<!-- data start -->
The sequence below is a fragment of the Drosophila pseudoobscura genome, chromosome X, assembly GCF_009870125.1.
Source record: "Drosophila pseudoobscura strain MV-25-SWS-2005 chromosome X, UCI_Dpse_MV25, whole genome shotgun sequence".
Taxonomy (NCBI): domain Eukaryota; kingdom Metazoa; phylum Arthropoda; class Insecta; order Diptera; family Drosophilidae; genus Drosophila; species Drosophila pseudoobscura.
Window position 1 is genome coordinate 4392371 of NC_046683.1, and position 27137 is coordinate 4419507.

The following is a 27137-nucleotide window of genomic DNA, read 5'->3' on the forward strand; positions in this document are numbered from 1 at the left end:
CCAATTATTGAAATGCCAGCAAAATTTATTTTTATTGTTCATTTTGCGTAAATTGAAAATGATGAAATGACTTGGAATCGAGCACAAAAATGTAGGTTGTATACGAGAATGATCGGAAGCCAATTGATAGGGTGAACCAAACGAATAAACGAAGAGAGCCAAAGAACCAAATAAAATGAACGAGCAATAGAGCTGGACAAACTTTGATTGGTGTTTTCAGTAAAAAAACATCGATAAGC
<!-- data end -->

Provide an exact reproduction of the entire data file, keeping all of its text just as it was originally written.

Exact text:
The sequence below is a fragment of the Drosophila pseudoobscura genome, chromosome X, assembly GCF_009870125.1.
Source record: "Drosophila pseudoobscura strain MV-25-SWS-2005 chromosome X, UCI_Dpse_MV25, whole genome shotgun sequence".
Taxonomy (NCBI): domain Eukaryota; kingdom Metazoa; phylum Arthropoda; class Insecta; order Diptera; family Drosophilidae; genus Drosophila; species Drosophila pseudoobscura.
Window position 1 is genome coordinate 4392371 of NC_046683.1, and position 27137 is coordinate 4419507.

The following is a 27137-nucleotide window of genomic DNA, read 5'->3' on the forward strand; positions in this document are numbered from 1 at the left end:
CCAATTATTGAAATGCCAGCAAAATTTATTTTTATTGTTCATTTTGCGTAAATTGAAAATGATGAAATGACTTGGAATCGAGCACAAAAATGTAGGTTGTATACGAGAATGATCGGAAGCCAATTGATAGGGTGAACCAAACGAATAAACGAAGAGAGCCAAAGAACCAAATAAAATGAACGAGCAATAGAGCTGGACAAACTTTGATTGGTGTTTTCAGTAAAAAAACATCGATAAGC